Loose toilets are especially dangerous to people who have limited mobility and who have difficulty transferring between a wheelchair or walker and the toilet.
Our photo (left) shows a toilet tipped over and leaning on a nearby wall. You might notice that this is a bathroom undergoing gut renovation following a building flood - was it from a broken toilet water supply riser pipe?
For fire safety, that blue foam insulation on the foundation wall would not normally be left exposed in the building.
Tighten the Toilet Mounting Bolts?
It is tempting to simply try tightening the toilet mounting bolts that secure the toilet either to the floor or to a flange connected to the top of the sewer pipe. And indeed if those components are in good condition, this repair may seem to fix the loose toilet problem.
But as we pointed out above, if a toilet has been loose and wobbly, it has usually compressed and spread its wax ring seal between the toilet base and the top of the waste pipe.
The result is a leak (photo at left), sometimes hidden, that sends unsanitary wastewater into the floor structure or into the ceiling below the toilet each time the toilet is flushed.
So a better loose toilet repair is to turn off water to the toilet, empty water from its tank and bowl, remove the toilet from the floor, remove and replace the old wax ring, and then bolt the toilet securely to the toilet mounting flange or floor. (Some toilet models use four bolts, two are connected to the waste pipe flange and two more lag bolts secure the toilet to the floor or subfloor.)
What if the Toilet Mounting Flange is Broken or the Floor Below the Toilet is Damaged and the Bolts Won't Tighten?
There are several fixes for this problem. If the floor around and below a toilet is badly damaged, the best repair is to remove the toilet, remove and replace the damaged subfloor and finish floor, and then reinstall the toilet, mounting it securely with its bolts and perhaps also with a thin bead of caulk around the toilet base for extra security.
Toilets that are intended to be secured by bolts connecting to a flange at the top of the waste pipe (photo at left) use a flat-headed T-bolt. The "T" is inserted into a slot in the toilet mounting flange, moved in a slot around the flange to the proper location, and the toilet is set over the protruding bolts and bolted down (with a new wax seal).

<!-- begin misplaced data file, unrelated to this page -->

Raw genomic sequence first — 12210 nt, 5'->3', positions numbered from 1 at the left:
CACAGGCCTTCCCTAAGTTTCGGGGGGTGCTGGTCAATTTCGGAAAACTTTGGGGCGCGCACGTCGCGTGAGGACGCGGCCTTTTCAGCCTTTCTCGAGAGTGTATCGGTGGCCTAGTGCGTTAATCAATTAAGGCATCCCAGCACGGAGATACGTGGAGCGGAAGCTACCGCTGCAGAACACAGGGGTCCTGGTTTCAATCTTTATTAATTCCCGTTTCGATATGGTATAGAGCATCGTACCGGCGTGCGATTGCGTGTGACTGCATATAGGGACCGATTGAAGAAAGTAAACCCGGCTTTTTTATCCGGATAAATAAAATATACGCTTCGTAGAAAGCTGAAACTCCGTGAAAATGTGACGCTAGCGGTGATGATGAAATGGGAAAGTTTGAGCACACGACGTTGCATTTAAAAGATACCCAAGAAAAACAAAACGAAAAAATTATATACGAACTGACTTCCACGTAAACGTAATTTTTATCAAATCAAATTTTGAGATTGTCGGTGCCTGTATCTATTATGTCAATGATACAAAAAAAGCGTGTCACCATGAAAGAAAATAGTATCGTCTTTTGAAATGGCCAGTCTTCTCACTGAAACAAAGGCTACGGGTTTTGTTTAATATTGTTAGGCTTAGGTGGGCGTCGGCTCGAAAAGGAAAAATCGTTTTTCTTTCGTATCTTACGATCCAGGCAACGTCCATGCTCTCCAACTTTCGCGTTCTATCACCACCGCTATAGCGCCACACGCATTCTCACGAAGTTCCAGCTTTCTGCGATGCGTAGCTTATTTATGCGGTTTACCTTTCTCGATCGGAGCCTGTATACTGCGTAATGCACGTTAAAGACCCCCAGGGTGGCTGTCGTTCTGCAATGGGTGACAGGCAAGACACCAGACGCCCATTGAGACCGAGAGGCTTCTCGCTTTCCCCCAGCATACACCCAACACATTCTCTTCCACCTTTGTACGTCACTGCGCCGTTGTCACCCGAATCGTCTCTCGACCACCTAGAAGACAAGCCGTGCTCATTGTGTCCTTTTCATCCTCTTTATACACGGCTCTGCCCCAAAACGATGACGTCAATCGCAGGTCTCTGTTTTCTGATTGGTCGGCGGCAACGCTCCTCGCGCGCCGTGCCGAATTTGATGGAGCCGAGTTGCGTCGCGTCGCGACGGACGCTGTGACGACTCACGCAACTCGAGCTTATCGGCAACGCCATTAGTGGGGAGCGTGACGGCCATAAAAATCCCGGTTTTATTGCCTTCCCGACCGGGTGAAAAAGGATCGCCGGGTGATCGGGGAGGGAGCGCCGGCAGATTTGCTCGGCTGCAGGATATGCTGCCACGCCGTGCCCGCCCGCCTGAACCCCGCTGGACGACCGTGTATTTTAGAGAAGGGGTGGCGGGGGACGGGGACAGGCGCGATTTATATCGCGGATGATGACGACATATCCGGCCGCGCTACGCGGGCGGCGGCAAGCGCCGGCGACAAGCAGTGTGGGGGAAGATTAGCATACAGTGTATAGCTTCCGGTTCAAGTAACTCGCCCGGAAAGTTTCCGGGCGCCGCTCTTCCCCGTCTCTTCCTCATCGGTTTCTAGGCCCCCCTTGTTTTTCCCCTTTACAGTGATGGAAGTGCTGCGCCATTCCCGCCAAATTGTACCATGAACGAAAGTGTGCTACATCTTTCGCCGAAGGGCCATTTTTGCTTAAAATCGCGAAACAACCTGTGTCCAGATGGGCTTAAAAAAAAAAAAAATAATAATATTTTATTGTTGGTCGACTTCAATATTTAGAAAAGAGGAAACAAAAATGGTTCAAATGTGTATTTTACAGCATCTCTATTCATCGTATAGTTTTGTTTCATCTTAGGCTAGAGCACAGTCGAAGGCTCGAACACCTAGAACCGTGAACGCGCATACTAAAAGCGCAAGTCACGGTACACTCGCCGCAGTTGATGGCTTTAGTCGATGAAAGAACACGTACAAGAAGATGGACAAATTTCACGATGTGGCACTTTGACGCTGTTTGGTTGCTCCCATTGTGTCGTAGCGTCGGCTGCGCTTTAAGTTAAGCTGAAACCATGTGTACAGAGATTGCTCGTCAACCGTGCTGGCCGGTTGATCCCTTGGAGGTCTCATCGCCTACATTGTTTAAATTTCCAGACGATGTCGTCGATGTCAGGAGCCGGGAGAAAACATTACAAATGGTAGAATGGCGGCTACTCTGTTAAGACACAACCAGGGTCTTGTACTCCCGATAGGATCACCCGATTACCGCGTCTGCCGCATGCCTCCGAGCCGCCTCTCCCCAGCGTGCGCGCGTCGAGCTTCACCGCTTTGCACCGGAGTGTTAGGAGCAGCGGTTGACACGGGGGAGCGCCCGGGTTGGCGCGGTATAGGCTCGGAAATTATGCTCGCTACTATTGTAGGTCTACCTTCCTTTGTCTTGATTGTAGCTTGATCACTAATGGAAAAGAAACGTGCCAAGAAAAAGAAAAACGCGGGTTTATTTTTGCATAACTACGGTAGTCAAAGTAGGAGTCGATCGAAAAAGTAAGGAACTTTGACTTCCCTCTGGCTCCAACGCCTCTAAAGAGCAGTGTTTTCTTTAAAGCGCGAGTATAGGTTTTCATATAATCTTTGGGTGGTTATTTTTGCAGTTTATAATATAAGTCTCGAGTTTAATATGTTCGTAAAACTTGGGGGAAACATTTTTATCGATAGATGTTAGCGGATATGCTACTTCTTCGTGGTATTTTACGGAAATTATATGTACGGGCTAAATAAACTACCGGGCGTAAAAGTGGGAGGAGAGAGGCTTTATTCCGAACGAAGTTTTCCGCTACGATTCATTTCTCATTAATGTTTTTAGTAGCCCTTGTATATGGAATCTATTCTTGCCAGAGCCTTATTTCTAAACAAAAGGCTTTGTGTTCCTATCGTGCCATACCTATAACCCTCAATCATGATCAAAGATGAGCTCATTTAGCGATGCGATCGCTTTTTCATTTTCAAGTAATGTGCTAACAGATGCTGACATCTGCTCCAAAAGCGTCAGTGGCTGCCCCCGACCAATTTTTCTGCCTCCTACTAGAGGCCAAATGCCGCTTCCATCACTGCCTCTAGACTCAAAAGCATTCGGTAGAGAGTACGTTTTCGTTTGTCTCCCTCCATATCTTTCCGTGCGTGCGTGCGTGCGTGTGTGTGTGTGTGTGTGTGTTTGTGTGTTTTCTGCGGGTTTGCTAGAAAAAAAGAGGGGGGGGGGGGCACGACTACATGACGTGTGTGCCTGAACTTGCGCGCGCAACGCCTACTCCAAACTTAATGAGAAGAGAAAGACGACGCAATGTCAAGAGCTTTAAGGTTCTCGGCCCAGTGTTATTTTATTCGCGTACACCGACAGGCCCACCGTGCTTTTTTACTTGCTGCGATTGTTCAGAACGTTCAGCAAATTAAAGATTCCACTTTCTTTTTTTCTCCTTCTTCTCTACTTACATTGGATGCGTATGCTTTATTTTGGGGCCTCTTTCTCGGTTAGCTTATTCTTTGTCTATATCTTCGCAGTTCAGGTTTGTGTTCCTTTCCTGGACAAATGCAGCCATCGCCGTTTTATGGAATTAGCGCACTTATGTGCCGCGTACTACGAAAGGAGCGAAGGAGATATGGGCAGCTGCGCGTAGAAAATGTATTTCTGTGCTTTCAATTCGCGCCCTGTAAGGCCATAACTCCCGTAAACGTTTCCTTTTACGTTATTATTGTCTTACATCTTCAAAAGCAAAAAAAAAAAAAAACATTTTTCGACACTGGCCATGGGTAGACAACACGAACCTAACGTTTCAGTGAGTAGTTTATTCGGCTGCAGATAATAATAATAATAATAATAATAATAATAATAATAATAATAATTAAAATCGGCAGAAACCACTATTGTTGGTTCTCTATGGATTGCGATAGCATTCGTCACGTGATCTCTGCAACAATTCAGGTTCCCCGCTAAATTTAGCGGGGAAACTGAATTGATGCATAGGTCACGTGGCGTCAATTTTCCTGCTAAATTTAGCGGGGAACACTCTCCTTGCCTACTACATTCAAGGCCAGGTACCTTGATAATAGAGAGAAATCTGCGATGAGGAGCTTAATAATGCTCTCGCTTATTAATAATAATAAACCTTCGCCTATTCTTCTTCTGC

If the subfloor does not provide enough purchase for a lag-screw toilet mounting bolt, or if the subfloor is soft, but yet the finish flooring outside the toilet footprint is in good condition, you may not want to tear out the whole bathroom floor to fix this condition.
If there is access to the floor around the toilet from below, perhaps by removing drywall from the ceiling of the room below the toilet, it is usually possible to cut two 3/4" thick solid core plywood braces that surround the waste pipe. Screw these flat plates to the underside of the subfloor below the toilet, and use longer lag-screws to reach through the old soft subfloor or flange and into the new solid repair material.
Alternatively, a four-bolt toilet may afford two more mounting positions to secure the toilet to the floor.
We use a thin bead of caulk applied to a clean under-side of the edges of the toilet base, combined with careful cleaning of the floor around the toilet, to provide additional adhesion of the toilet to the finish floor when it is reinstalled. Use just enough caulk to glue down the toilet, but not such a wide bead that later removal of the toilet will be difficult. To remove a glued toilet later, we use a utility knife to simply cut through this caulk bead.
Here is our list of toilet trouble diagnosis and repair articles. You will see that some toilet problems are fixed easily and right at the toilet by a simple adjustment, while others may not be the toilet's fault at all, and may need more thoughtful diagnosis and repair.
Taking off the toilet tank top: Some of these simple toilet diagnosis steps require that you look into the toilet flush tank on the back of the toilet.
Just lift the top off of the toilet tank and set it carefully aside on the floor where you won't break it or trip over it.
If you leave the tank top on the toilet seat (as we did for this photo) you're asking for trouble, and also, it's a bit in the way.
Our sketch below shows the parts you'll see inside the toilet tank. You may want to refer back to this drawing while reading the details of each class if individual toilet problems listed above and how they are detected, diagnosed, and repaired.